SubjectHIV infections - China - Hong Kong - Prevention
Mental health - Hong Kong - China - Prostitutes
China - Hong Kong - Prostitutes - Health and hygiene
Dept/ProgramFamily Medicine and Primary Care
Persistent Identifierhttp://hdl.handle.net/10722/241292
HKU Library Item IDb5838448

 

DC FieldValueLanguage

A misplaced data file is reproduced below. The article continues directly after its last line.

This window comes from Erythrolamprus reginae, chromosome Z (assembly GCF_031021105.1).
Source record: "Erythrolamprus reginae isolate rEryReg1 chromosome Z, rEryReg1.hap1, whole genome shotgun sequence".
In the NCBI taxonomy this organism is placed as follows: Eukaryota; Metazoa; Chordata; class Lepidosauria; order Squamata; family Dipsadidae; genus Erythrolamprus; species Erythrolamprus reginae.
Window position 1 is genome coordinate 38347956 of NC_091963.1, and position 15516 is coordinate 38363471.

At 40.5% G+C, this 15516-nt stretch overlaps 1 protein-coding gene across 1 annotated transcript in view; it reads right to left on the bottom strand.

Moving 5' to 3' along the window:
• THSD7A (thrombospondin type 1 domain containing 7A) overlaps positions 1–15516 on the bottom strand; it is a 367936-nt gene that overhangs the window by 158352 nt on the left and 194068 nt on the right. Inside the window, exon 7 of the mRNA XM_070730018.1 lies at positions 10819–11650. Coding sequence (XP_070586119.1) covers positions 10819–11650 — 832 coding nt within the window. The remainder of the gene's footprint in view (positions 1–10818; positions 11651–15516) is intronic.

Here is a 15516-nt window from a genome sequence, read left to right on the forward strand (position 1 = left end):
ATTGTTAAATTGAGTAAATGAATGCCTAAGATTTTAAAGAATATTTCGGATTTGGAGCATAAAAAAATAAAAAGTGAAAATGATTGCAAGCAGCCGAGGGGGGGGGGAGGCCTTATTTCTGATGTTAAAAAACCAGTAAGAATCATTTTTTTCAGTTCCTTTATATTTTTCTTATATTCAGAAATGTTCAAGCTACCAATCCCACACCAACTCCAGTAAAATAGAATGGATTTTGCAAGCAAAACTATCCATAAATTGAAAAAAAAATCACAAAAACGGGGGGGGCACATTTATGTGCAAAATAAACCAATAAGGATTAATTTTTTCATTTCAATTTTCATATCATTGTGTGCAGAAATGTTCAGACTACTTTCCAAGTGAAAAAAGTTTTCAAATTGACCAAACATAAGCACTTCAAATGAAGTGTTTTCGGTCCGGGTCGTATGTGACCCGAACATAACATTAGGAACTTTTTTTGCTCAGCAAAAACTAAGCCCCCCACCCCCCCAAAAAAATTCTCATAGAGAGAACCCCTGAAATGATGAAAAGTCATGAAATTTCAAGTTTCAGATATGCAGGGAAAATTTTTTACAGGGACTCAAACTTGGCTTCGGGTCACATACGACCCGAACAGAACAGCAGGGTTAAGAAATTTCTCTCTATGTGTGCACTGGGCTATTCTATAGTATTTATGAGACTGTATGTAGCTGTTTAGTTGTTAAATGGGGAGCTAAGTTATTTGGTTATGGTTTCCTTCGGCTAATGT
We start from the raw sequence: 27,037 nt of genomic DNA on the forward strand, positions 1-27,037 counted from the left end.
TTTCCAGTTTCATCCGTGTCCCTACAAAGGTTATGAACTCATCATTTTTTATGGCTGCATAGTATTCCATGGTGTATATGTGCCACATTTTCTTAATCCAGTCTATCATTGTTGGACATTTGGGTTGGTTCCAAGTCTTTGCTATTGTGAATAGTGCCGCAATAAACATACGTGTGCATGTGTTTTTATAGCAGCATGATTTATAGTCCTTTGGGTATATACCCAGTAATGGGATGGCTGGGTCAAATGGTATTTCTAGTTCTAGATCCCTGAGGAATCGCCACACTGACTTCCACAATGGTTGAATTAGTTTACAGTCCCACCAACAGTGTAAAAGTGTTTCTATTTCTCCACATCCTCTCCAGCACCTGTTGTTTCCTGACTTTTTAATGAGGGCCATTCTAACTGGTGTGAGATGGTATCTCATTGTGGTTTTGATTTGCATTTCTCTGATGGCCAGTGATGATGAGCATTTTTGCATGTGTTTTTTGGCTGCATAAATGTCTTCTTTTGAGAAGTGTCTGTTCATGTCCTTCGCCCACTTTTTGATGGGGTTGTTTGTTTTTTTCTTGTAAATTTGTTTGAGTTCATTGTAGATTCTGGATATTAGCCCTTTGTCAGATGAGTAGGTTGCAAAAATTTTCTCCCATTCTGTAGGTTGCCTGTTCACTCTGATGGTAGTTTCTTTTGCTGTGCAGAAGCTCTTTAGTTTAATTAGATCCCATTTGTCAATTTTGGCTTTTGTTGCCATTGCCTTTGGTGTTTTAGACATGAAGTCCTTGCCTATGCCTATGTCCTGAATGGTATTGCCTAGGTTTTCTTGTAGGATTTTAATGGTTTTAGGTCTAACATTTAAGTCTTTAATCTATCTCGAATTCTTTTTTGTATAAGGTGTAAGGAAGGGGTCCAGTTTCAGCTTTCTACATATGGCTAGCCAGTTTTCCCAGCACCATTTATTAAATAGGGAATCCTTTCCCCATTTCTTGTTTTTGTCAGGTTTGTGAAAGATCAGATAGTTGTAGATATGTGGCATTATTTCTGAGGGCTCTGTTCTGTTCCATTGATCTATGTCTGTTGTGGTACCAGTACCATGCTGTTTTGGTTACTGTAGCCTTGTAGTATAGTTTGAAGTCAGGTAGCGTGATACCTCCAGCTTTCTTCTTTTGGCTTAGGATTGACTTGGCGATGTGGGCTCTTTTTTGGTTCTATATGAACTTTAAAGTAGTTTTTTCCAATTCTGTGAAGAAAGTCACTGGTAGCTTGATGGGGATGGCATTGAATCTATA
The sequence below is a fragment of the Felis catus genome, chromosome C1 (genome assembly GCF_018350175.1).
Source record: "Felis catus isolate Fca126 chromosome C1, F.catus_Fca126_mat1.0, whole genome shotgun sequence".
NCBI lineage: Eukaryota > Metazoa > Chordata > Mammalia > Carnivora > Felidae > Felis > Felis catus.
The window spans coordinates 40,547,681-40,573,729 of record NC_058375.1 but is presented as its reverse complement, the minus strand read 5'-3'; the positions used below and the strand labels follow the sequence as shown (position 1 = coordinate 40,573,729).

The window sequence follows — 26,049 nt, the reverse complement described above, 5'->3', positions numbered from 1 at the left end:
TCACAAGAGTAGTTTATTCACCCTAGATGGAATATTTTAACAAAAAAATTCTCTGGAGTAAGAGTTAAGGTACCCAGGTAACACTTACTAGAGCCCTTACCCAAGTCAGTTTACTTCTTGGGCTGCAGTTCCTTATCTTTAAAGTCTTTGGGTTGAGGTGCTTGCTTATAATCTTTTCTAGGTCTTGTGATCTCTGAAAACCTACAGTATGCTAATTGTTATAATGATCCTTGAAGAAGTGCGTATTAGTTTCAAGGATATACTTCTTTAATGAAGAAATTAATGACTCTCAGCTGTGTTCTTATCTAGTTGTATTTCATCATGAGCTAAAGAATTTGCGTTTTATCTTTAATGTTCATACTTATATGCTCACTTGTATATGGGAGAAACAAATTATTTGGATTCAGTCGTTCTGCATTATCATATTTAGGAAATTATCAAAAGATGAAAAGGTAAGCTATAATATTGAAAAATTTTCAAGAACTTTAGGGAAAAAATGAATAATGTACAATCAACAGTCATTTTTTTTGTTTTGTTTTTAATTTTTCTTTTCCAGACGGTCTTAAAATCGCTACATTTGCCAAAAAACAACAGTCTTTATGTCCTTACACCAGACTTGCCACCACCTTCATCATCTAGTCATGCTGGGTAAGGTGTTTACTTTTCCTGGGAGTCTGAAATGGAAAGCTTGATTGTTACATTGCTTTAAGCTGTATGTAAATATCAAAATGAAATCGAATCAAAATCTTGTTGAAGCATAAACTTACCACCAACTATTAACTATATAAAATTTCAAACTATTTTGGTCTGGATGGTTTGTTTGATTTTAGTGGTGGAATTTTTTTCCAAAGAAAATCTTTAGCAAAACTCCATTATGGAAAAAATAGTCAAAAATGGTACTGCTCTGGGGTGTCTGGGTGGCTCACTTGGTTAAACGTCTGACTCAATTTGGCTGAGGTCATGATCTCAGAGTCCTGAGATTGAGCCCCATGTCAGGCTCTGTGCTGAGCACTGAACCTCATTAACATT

dc.contributor.authorYuen, Wing-yan, Winnie-
dc.contributor.author袁穎忻-
dc.date.accessioned2017-06-05T06:38:16Z-
dc.date.available2017-06-05T06:38:16Z-
dc.date.issued2016-
dc.identifier.citationYuen, W. W. [袁穎忻]. (2016). Development and evaluating effectiveness of the personal resilience and enrichment programme (PREP) for mental health and HIV prevention among female sex workers in Hong Kong. (Thesis). University of Hong Kong, Pokfulam, Hong Kong SAR.-
dc.identifier.urihttp://hdl.handle.net/10722/241292-